From Lexology, Dawn Mertineit and Anne V. Dunne discuss a recent Massachusetts case in which suggests that the new Massachusetts Noncompetition Agreement Act (“MNCA”) does not require agreements to include a choice of law provision or a “garden leave” provision (a provision that requires the employee to be paid during a notice period during which the employee is not paid and permitted to tend to his/her garden) . Dawn and Anne write:
Similarly, and perhaps more interestingly, the court held that Day’s argument regarding Massachusetts’ alleged policy against foreign choice-of-law provisions was unavailing, and not just because Day entered into his agreement prior to October 2018. The court held that even if the agreement had been entered into post-October 2018, the application of Delaware law would not have had “the effect of avoiding the requirements” of the MNCA: Day’s agreement was in compliance with the MNCA, notwithstanding the Delaware choice of law, as it was in writing, supported by separate consideration, expressly stated that Day could consult counsel, and did not exceed 12 months from the cessation of employment. And critically, while the court noted that the agreement lacked a “garden leave” provision, it held that its absence was not determinative because the agreement was supported by other mutually agreed-upon consideration, which is a permissible alternative under the MNCA.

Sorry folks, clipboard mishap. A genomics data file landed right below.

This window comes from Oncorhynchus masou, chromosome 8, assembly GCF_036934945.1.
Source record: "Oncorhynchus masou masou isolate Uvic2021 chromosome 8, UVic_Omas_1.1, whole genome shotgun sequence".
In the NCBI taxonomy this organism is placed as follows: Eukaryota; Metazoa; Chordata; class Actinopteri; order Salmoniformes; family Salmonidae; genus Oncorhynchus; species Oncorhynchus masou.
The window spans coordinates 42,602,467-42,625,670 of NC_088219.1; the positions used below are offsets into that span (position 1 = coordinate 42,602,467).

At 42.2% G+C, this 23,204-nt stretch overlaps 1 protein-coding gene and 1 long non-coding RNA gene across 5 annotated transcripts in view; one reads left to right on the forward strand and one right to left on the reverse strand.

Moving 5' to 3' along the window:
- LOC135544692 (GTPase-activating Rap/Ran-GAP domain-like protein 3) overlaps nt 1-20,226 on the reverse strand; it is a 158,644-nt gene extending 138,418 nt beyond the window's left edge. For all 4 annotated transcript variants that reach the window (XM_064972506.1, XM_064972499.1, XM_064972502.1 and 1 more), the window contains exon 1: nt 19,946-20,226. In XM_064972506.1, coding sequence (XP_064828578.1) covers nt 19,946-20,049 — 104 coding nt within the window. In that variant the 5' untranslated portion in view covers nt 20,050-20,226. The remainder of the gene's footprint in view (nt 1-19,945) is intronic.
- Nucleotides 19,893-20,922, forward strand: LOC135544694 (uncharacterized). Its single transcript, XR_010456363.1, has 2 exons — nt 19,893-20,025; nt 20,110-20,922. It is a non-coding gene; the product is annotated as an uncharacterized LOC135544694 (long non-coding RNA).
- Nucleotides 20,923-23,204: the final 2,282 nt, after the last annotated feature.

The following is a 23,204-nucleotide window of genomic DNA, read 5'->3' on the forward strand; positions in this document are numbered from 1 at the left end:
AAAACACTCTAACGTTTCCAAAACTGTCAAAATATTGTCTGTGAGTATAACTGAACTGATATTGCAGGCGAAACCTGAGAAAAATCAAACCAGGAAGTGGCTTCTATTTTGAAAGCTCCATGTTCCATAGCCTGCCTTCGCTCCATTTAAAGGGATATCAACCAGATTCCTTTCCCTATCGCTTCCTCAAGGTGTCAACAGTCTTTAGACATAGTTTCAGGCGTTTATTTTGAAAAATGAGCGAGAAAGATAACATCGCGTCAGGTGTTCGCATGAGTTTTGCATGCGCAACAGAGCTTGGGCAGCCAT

This decision is of particular note to practitioners closely watching how courts will analyze a Massachusetts resident’s non-compete agreement entered into after the effective date of the MNCA. Specifically, this decision signals that agreements need not include a Massachusetts choice-of-law provision, and agreements containing extraterritorial choice-of-law provisions will survive scrutiny under the MNCA, so long as they otherwise comport with Massachusetts law. And it confirms that as we have advised our readers, contrary to some sensationalist pieces that came out in the immediate aftermath of the law’s passage, garden leave is not required under the MNCA for a non-compete to be enforceable.